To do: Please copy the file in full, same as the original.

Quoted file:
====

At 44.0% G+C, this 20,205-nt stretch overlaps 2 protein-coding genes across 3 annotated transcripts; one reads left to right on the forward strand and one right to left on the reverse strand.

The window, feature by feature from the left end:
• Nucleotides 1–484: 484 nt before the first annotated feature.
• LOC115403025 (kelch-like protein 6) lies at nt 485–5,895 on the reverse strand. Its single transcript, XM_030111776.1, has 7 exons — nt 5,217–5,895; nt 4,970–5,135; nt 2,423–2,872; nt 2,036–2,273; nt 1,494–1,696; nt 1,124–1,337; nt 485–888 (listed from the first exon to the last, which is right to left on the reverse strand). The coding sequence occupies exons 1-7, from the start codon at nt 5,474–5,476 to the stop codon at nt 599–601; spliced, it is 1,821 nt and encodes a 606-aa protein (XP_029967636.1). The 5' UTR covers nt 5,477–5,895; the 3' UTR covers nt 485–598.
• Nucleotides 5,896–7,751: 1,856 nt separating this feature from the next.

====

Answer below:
At 44.0% G+C, this 20,205-nt stretch overlaps 2 protein-coding genes across 3 annotated transcripts; one reads left to right on the forward strand and one right to left on the reverse strand.

The window, feature by feature from the left end:
• Nucleotides 1–484: 484 nt before the first annotated feature.
• LOC115403025 (kelch-like protein 6) lies at nt 485–5,895 on the reverse strand. Its single transcript, XM_030111776.1, has 7 exons — nt 5,217–5,895; nt 4,970–5,135; nt 2,423–2,872; nt 2,036–2,273; nt 1,494–1,696; nt 1,124–1,337; nt 485–888 (listed from the first exon to the last, which is right to left on the reverse strand). The coding sequence occupies exons 1-7, from the start codon at nt 5,474–5,476 to the stop codon at nt 599–601; spliced, it is 1,821 nt and encodes a 606-aa protein (XP_029967636.1). The 5' UTR covers nt 5,477–5,895; the 3' UTR covers nt 485–598.
• Nucleotides 5,896–7,751: 1,856 nt separating this feature from the next.